Bridging the Generations


Karen & Ron Flowers
Directors, Department of Family
Ministries, General Conference

Theme: Grandparents and parents can improve their relationships by showing respect for each other, focusing on each other’s strengths and working to resolve issues surrounding the role of the older generation in the life of the younger family.
How to Use These Resources: These resources may be duplicated and distributed for use by individuals and families at home, classes and seminars, or support groups. In some cases it may be appropriate to gather parents only, in others, grandparents only. In still others, both parents and grandparents may benefit from meeting together. A special multigenerational program could bring three generations together. In situations where grandparents and parents are not available to attend together, “superfamilies” of parents and grandparents may be formed at random. Though not naturally related, the results of the learning experience derived in the mixed groups will carry over to the natural relationships. Families could also be encouraged to share with members across the miles by letter or by phone.


Handout #1 Our Family Tree

Handout #2 Let’s Make A Memory

Handout #3 When A Grandchild Visits


The gospel of Christ, as it is received in the mind and heart of a parent or grandparent, ushers in a healthy respect for oneself and one’s child and one’s grandchild. Christ is honored as parents and grandparents approach their relationships with one another and with the children in their families with attitudes which reflect the impact of the gospel upon their hearts. The following resource is designed to provide information and a process for growth in relationships between the generations.

Getting Acquainted Icebreaker

Invite parents to introduce their parents to the group (or have a member of the younger generation introduce the elder member). Invite grandparents to show photographs or tell an interesting ancedote about their grandchildren.

Parent/Grandparent Concerns

Poll the group to discover major areas of interest and concern about intergenerational relationships. Parents and grandparents will have items to add to the list. You may wish to use the following list as a starter and have the group add to it.

Parent/Grandparent Concerns List:

  • Communication and listening between the generations.
  • How the different generations can show respect for each other.
  • Visitation with grandchildren-frequency, duration, ground rules.
  • How to handle differences of opinion about childrearing-discipline, etc.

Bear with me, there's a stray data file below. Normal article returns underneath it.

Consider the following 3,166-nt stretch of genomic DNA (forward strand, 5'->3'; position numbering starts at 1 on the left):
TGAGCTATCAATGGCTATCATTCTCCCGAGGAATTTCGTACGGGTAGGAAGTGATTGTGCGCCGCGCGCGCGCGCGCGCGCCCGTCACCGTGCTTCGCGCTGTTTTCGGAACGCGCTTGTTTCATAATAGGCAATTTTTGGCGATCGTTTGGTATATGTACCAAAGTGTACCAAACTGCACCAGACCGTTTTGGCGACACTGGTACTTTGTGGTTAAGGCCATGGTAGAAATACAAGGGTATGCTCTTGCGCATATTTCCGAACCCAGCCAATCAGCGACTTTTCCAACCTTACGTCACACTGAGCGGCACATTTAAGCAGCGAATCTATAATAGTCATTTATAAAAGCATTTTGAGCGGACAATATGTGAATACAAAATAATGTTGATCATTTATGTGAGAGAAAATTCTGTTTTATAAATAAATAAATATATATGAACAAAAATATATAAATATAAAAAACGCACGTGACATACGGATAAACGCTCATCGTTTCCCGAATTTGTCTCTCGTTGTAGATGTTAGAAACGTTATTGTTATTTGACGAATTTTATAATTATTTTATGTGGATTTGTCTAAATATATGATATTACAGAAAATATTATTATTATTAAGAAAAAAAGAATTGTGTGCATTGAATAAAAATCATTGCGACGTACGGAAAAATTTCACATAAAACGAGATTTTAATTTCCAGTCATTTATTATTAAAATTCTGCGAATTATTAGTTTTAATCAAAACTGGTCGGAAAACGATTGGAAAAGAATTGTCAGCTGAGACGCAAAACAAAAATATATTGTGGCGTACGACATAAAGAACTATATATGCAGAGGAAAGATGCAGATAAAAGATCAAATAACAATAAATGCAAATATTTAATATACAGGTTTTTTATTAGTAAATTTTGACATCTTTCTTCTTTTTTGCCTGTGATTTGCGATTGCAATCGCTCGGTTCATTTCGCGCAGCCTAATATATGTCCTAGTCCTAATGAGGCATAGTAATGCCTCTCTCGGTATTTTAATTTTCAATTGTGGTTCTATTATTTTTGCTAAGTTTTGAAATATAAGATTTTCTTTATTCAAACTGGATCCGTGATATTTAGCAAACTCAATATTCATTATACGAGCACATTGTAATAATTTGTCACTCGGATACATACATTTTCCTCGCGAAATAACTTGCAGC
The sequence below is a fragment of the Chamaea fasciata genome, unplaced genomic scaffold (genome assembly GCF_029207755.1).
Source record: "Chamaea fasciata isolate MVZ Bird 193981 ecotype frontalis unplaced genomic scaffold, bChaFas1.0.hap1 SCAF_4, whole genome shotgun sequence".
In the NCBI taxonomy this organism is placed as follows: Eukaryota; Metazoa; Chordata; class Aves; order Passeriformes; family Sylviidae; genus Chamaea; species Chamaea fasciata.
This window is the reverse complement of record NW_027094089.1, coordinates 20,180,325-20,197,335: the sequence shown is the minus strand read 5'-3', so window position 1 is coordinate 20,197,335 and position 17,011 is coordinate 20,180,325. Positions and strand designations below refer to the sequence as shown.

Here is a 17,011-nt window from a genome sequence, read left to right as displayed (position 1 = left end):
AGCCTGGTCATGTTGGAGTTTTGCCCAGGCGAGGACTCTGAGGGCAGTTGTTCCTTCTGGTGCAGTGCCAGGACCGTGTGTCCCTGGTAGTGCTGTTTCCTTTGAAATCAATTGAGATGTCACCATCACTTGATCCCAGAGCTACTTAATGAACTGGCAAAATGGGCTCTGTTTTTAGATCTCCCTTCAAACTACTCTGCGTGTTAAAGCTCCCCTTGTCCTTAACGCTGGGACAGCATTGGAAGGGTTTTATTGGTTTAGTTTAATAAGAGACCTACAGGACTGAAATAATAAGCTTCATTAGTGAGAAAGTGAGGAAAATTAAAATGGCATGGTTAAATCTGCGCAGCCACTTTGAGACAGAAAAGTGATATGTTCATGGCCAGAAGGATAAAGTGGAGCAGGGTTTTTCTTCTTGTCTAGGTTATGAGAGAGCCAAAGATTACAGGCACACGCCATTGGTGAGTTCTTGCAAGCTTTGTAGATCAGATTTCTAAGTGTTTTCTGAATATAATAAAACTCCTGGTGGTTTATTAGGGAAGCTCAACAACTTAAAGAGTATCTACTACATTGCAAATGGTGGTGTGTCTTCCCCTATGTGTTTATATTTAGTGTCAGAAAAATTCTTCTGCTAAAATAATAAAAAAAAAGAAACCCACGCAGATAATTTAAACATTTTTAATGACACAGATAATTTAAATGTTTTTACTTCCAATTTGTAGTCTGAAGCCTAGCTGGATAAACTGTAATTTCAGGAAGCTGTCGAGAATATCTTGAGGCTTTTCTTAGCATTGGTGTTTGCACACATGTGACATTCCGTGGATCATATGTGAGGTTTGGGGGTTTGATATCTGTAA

• Dealing with favoritism.
  • Appropriate/inappropriate involvement of grandparents in the lives of children/grandchildren and vice versa.
  • What it means to “leave father and mother” and yet “honor father and mother.”
  • Alleviating the stress felt by the “sandwich generation” (those who feel responsible for the care both of their children and their parents).
  • Making decisions about care of the elderly.

Small Group Guidelines

When there is the intention to have small group discussion, invite the group to commit themselves to the following guidelines:

Speak for yourself. Share your own feelings. Do not assume you know how another person feels.

Share voluntarily. No one should feel pressured to share. Silence is respected.

Respect the sacred circle around the family. Avoid sharing in the presence of the group aspects of family relationships which would make any family member uncomfortable.

Maintain confidences. Anything that is said in the meeting is not to be shared with others who were not a part of the support setting.

Part 1: A Bible Reflection on a Three-Generation Household

Read 2 Timothy 1:15. Unfolding the intergenerational family dynamics implied in this verse could form the nucleus for several meetings, each with a different focus.

Life under one roof. Discuss what you think it was like for the three generations-grandmother Lois, mother Eunice, and child Timothy-to be a household together. What strengths are to be found in such an arrangement? What might some of the difficulties be? How do you resolve the challenges of different schedules, different habits, the needs for individual personal space?

Conveying values across generations. Paul pays a high compliment to Grandmother Lois when he speaks of her sincere faith, a faith which was espoused by three generations. How does the transmission of faith take place in families? What emotional and spiritual qualities in Lois would increase the likelihood that her faith would be adopted by her daughter and grandson? What attitude should a grandparent take toward children/grandchildren who have not espoused the grandparent’s values?